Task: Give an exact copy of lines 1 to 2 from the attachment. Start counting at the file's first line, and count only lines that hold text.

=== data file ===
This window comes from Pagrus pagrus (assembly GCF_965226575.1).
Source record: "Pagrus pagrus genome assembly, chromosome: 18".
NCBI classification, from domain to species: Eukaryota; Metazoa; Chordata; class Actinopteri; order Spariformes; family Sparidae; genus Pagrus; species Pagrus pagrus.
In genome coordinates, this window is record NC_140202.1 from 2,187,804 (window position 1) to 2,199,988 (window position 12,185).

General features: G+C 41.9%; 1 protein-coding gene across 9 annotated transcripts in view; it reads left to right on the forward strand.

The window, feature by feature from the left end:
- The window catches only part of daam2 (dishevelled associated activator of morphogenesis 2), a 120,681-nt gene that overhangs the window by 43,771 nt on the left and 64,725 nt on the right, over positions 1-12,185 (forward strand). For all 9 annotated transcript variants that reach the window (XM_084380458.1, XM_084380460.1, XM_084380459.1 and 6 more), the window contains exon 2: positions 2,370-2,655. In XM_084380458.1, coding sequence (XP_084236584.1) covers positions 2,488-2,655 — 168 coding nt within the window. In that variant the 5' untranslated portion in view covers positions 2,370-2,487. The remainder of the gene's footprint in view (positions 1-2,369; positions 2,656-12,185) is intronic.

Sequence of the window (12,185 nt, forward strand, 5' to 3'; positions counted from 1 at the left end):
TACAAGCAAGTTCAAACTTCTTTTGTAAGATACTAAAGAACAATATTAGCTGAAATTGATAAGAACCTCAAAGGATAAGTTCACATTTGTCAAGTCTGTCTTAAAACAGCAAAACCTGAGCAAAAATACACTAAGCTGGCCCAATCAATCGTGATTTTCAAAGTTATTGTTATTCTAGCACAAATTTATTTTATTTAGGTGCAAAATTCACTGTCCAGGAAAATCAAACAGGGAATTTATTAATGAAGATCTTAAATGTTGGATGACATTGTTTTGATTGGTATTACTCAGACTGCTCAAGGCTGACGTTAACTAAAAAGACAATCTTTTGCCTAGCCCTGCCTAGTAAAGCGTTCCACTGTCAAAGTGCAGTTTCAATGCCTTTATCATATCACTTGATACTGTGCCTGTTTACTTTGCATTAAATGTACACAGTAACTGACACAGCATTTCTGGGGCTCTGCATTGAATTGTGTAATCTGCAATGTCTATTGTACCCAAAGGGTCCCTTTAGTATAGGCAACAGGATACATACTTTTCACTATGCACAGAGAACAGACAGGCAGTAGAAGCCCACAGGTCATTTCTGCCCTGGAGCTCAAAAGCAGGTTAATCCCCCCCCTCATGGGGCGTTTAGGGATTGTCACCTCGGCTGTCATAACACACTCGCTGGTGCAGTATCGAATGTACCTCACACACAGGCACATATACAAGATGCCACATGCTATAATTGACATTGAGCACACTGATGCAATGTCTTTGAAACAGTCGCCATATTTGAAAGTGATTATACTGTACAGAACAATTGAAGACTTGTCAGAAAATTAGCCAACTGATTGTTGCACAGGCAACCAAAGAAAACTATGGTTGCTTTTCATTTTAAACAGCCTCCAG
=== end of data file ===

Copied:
This window comes from Pagrus pagrus (assembly GCF_965226575.1).
Source record: "Pagrus pagrus genome assembly, chromosome: 18".